Top 5 Common HIPAA Mistakes to Avoid in 2018

January 2, 2018

Authored by Elizabeth Litten, Fox Rothschild

Heading into its 22nd year, HIPAA continues to be misunderstood and misapplied by many, including health care industry professionals who strive for (or at least claim the mantle of) HIPAA compliance. Here is my “top 5” list of the most frequent, and most frustrating, HIPAA misperceptions seen during 2017:

  1. “If I’m using or disclosing protected health information (PHI) for health care operations purposes, I don’t need a Business Associate Agreement.”

Yes, HIPAA allows PHI to be used or disclosed for treatment, payment and health care operations purposes, but the term “health care operations” is defined to include specific activities of the covered entity performing them. In addition, the general provision permitting use or disclosure for health care operations purposes (45 C.F.R. 164.506(c)) allows such use or disclosure for the covered entity’s “own” health care operations. So if the covered entity (or business associate) is looking to a third party to perform these activities (and the activities involve the use or disclosure of PHI), a Business Associate Agreement is needed.

  1. “I don’t need to worry about HIPAA if I’m only disclosing a patient’s/member’s telephone number, since that’s not PHI.”

If the data disclosed was ever PHI, it’s still PHI (unless it has been de-identified in accordance with 45 C.F.R. 164.514). For example, if data is received by a health care provider and relates to the provision of care to patient (e.g., as a phone number listed on a patient intake form), it’s PHI – even though, as a stand-alone data element, it doesn’t appear to have anything to do with the patient’s health. Unless the patient has signed a HIPAA authorization allowing the disclosure of the phone number to a third party vendor, the vendor receiving the phone number from the provider to perform patient outreach on behalf of the provider is a Business Associate.

  1. “When a doctor leaves a practice, she can take her patients’ medical records with her.”

This is not automatic, particularly if the practice is the covered entity responsible for maintaining the records and the patient has not expressly allowed the disclosure of his or her records to the departing doctor. In most cases, the practice entity transmits health information in electronic form in connection with a HIPAA transaction and acts as the covered entity health care provider responsible for HIPAA compliance. The patient can access his or her records and direct that they be sent to the departing physician (see guidance issued by the U.S. Department of Health and Human Services (HHS) on individual’s access rights), and if the patient shows up in the departing doctor’s new office, the practice can share the patient’s PHI under the “treatment” exception. If the practice wants the departing doctor to maintain the records of patients she treated while part of the practice, it can enter a records custodian agreement and Business Associate Agreement with the departing doctor.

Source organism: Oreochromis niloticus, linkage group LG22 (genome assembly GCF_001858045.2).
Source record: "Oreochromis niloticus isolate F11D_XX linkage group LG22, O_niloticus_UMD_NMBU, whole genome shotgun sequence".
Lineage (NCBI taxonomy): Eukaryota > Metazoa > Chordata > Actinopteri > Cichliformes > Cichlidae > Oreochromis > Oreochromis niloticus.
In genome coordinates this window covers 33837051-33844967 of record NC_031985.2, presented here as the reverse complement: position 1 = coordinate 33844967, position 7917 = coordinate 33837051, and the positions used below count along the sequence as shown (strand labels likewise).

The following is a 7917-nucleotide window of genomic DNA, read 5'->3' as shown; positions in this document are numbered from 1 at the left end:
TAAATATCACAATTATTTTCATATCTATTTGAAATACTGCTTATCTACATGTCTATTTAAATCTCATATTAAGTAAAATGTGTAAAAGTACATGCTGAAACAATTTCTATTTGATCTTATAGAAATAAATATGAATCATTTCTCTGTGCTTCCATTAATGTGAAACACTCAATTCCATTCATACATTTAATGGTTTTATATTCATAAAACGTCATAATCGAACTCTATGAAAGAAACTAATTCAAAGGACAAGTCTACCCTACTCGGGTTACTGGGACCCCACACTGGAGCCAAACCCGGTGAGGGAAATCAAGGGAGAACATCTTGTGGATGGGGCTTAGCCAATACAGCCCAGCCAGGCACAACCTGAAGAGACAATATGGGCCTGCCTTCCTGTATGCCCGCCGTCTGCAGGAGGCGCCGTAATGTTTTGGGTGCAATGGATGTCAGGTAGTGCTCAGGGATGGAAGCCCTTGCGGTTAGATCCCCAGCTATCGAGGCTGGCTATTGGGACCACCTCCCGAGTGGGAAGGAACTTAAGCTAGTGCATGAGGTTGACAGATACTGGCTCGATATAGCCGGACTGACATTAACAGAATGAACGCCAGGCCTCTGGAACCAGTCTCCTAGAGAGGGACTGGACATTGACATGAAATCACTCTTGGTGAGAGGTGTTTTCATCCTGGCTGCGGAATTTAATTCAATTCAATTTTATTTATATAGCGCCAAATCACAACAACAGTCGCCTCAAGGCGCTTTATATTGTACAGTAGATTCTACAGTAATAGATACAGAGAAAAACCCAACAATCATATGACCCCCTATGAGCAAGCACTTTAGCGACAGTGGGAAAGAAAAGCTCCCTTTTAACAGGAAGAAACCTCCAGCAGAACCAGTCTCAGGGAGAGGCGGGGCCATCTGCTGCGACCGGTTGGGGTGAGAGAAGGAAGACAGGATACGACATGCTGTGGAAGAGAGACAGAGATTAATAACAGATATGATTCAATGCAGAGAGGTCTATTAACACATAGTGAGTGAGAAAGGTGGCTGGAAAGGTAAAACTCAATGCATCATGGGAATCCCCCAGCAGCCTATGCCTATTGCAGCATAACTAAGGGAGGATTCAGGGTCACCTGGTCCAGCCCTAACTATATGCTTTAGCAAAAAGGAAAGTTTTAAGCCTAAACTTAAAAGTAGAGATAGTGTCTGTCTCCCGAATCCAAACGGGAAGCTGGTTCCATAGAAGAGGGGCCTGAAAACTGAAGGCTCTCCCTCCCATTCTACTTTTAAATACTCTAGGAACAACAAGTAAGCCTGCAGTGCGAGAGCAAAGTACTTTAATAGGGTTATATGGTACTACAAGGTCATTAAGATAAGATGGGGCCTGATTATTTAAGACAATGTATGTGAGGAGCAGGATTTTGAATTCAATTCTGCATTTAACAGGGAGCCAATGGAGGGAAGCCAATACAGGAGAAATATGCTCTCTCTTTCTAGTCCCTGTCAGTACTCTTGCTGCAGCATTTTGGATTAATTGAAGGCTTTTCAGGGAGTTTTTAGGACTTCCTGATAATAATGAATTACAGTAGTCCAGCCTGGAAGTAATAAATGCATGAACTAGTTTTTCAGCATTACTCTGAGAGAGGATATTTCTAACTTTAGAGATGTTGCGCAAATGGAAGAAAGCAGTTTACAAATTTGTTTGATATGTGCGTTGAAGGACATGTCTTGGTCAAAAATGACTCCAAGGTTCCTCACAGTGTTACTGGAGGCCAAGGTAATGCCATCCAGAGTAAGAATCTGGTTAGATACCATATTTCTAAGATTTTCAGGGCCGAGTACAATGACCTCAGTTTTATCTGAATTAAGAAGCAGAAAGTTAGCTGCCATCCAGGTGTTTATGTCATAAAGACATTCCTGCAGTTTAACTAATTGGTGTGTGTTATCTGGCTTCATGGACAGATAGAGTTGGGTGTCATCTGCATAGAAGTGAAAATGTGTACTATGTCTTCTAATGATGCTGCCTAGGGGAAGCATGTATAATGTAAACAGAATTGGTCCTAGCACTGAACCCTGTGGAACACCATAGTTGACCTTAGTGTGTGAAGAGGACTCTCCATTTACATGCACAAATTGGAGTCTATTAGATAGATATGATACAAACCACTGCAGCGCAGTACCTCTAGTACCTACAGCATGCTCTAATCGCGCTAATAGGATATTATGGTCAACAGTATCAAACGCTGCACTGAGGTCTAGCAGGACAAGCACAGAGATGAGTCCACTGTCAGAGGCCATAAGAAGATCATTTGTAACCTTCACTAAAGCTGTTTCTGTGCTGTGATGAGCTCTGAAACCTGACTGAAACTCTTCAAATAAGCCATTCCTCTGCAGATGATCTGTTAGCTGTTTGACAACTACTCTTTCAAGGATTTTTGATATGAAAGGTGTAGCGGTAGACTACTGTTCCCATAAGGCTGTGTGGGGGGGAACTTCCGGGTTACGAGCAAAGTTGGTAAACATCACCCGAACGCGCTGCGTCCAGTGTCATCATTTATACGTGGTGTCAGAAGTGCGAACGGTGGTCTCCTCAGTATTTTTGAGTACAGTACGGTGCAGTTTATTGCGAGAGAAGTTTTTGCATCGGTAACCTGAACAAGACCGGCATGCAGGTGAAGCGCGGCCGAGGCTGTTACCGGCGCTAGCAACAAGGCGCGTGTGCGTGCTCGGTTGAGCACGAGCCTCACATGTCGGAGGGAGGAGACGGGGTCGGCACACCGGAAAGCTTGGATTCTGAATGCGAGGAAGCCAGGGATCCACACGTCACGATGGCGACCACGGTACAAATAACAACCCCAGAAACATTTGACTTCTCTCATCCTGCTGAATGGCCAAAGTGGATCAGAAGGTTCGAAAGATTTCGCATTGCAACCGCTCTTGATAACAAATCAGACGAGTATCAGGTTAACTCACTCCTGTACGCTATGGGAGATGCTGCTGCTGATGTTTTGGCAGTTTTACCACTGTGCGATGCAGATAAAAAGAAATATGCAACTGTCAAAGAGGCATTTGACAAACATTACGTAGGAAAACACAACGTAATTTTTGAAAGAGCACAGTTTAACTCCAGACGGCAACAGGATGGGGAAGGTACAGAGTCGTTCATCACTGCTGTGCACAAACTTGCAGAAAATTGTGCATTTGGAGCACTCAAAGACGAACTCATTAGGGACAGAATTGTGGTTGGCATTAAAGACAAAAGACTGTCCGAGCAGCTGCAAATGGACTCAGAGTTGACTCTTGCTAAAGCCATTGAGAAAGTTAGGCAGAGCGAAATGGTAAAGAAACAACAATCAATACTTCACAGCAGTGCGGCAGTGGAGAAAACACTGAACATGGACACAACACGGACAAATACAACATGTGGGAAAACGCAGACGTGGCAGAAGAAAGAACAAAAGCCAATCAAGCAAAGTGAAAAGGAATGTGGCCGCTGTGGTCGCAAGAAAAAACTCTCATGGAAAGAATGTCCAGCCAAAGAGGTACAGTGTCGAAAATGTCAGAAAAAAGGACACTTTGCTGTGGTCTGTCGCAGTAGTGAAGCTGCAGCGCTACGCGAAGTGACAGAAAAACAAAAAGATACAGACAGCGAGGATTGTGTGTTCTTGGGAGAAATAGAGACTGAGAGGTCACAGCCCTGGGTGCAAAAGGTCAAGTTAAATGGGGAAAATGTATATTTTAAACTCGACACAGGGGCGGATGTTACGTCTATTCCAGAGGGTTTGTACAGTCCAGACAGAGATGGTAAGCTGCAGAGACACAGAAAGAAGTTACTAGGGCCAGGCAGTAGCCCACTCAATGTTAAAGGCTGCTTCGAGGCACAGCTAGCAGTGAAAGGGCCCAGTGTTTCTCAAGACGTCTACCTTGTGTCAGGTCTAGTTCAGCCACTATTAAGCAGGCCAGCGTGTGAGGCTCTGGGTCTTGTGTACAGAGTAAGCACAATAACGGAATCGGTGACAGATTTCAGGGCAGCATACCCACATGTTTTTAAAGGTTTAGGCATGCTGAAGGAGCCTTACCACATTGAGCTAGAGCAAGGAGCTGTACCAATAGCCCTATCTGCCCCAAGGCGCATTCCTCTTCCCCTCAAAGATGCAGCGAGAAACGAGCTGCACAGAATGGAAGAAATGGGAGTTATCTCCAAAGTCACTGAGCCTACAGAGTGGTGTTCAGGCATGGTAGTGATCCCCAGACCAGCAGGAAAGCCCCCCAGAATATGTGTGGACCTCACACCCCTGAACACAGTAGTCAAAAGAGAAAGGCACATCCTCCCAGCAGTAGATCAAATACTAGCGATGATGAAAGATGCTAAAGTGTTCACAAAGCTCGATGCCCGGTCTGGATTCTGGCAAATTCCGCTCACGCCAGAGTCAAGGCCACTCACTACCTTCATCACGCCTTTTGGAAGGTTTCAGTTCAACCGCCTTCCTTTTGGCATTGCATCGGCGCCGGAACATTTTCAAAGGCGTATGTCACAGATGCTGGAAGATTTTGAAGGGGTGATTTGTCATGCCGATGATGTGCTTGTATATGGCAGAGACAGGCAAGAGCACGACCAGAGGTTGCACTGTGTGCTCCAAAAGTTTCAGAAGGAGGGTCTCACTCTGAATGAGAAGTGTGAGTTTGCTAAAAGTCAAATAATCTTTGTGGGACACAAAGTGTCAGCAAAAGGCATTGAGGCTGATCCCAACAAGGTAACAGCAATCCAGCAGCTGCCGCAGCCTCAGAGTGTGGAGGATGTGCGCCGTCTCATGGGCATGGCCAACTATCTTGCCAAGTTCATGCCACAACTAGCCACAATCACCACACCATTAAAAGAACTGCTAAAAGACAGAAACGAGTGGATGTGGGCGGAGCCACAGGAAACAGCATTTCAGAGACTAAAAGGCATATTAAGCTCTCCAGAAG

1. “I can disclose PHI under the “sales exception” to anyone involved in due diligence related to the sale of my health care practice/facility without getting a Business Associate Agreement.”

HIPAA prohibits the sale of PHI, but excluded from this prohibition is “the sale, transfer, merger, or consolidation of all or part of the covered entity and for related due diligence” as described in the definition of health care operations. The definition of health care operations, in turn, includes the “sale, transfer, merger, or consolidation of all or part of the covered entity with another covered entity, or an entity that following such activity will become a covered entity and due diligence related to such activity.”  This “sales exception” is a bit vague and the cross-referencing of other regulations adds to the confusion, but the fact that disclosing PHI in connection with due diligence related to a possible sale of a covered entity is not prohibited as a “sale” does not mean it’s permitted without regard to other HIPAA requirements and protections. Attorneys, consultants, banks, brokers and even potential buyers should consider whether they are acting as business associates, and careful buyers and sellers may want to require Business Associate Agreements with those accessing PHI.

  1. “If I’m treating an overdose victim [or other unconscious or incapacitated person], I can’t share his/her PHI with family members or caregivers.”

The HHS Office for Civil Rights recently published guidance to clarify that HIPAA does not prohibit health care professionals from sharing information with family members and others in crisis situations, such as those involving overdose victims. I blogged on a related topic, involving the nightclub shooting tragedy in Orlando, Florida, back in 2016. The bottom line is that HIPAA allows the disclosure of PHI in two circumstances that are often forgotten: (1) where the patient is unconscious or incapacitated and the provider believes sharing information with family and close friends involved in the patient’s care is in the best interests of the patient; and (2) where the provider believes that sharing information will prevent or lessen a serious and imminent threat to the patient’s health or safety.  More stringent laws may apply, such as those governing substance use disorder treatment records created or maintained by certain federally-assisted substance use disorder treatment providers or state laws, but HIPAA permits providers to exercise discretion in crisis situations.

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